But segregating people in institutions is a mandatory service the feds make state Medicaids provide, home care is still not mandatory for states. Though all states do provide home care on different levels, this “instutional bias” continues to limit home care options and create MASSIVE injustice.
As John F. Kennedy said in West Berlin, “freedom is indivisible, and when one man is enslaved, all are not free.” This echoes the classic Jewish idea of the oneness of humanity and our collective responsibility for social justice, which most Christians are exposed to through Jesus’ teachings, especially Catholics.
Of course the way Alabama and most states currently have it set up, most people don’t have the home care they need. Alabama’s policies have resulted in deaths, but also the policies of many other states. Alabama is definitely not alone. You’ve got states from Texas to Virginia lining up in the hall of shame. I don’t have any numbers, but I have plenty of stomach-rending personal stories. I lost my oldest childhood friend because his care got cut off at age 21 (story).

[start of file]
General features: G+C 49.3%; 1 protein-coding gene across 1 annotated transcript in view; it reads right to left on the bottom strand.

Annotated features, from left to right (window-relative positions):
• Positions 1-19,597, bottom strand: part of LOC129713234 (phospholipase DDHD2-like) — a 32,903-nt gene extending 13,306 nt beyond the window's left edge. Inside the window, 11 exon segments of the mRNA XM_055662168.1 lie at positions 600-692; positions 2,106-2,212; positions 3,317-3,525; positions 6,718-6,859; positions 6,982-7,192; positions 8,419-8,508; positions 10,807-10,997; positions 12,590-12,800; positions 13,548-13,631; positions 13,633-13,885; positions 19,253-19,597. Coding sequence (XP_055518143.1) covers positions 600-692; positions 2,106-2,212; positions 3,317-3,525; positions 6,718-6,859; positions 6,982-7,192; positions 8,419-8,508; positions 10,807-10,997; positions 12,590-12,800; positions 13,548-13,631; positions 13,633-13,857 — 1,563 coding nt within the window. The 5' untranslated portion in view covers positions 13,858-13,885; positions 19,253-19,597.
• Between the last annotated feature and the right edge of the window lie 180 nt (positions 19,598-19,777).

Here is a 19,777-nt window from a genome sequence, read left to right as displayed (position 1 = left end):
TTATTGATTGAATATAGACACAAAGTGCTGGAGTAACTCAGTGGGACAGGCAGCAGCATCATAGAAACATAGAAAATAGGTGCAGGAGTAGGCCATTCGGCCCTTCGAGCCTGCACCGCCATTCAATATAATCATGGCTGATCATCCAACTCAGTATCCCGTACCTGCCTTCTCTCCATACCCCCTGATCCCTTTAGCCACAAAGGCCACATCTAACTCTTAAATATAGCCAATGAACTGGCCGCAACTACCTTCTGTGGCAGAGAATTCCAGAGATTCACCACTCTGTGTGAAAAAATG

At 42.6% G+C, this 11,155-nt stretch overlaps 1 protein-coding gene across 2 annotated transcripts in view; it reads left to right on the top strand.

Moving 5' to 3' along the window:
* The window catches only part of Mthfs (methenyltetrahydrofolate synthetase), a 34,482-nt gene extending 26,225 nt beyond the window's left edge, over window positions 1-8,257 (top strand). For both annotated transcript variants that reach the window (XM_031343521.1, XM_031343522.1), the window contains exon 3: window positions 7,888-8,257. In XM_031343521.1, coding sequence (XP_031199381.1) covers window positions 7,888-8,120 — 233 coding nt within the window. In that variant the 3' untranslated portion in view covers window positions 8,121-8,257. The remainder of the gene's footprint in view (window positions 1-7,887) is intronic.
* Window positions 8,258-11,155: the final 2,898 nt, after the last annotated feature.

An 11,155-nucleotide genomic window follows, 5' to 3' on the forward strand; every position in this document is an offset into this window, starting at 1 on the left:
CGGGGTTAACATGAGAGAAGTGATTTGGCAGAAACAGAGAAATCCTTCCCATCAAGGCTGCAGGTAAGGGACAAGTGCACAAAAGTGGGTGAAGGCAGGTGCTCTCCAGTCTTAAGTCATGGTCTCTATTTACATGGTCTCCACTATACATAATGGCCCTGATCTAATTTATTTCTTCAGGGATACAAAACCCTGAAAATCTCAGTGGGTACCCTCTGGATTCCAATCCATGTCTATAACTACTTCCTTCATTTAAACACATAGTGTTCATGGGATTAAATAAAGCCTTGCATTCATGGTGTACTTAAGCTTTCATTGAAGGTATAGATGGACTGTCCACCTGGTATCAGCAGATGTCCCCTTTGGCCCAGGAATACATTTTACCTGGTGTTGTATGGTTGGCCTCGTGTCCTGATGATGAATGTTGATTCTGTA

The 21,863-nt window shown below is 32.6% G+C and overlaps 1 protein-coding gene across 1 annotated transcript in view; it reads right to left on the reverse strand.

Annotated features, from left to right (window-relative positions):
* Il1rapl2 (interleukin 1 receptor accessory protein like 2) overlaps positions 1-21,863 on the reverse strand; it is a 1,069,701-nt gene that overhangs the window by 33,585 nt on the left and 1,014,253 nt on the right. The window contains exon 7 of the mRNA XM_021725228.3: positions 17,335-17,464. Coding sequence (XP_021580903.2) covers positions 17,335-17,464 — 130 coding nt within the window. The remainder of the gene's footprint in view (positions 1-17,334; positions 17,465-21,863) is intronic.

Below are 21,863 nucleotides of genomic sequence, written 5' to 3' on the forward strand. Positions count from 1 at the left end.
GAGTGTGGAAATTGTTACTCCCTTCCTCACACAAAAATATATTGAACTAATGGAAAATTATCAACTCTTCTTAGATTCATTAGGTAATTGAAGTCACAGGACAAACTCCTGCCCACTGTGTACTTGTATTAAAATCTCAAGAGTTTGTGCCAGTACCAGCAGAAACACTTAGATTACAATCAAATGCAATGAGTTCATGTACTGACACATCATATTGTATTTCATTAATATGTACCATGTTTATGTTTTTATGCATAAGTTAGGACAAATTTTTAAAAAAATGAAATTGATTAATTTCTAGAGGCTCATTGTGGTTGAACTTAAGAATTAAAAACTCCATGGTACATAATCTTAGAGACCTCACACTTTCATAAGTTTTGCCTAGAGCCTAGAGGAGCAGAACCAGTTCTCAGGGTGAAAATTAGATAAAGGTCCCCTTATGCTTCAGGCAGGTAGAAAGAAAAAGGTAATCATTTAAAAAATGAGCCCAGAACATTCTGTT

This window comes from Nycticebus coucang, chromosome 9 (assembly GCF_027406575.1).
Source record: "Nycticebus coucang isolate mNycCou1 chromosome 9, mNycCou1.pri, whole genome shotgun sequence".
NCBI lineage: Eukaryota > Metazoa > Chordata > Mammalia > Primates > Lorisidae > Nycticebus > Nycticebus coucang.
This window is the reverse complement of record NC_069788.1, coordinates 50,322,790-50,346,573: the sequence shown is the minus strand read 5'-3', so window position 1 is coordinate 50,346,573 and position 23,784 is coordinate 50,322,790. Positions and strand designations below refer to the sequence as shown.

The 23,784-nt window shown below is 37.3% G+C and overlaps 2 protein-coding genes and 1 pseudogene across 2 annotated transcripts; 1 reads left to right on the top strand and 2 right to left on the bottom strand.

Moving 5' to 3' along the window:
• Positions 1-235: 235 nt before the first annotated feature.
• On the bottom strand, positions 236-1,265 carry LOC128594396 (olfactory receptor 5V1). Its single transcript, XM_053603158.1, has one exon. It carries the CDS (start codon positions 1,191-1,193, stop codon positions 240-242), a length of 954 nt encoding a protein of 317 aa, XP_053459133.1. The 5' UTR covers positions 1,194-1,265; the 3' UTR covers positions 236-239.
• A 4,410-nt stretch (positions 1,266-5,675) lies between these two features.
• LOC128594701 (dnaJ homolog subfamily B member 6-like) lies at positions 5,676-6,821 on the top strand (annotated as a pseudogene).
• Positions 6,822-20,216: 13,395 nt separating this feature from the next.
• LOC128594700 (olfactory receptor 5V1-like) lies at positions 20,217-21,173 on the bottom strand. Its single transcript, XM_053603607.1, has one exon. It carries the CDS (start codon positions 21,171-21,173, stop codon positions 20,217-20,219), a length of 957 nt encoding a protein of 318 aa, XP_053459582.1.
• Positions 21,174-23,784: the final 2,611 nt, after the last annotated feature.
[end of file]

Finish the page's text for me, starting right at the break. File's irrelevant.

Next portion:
There’s a movement now to make home care mandatory under Medicaid, not only waivered, and that’s what MiCASSA, the legislation disability rights activists have been championing for a decade, does.
To say community works is like saying AIR WORKS! We all use it! We should not have to have a freaking special waiver just to have care in our community. It’s backwards. You should need a special waiver to be segregated in an institution, not just to live at home with the help you need. Community must be available to all. The civil right to live, work and play in the community among family and friends regardless of color, religion or disability, should be provided by states no matter what.
Filed Under: Health care and Disability Rights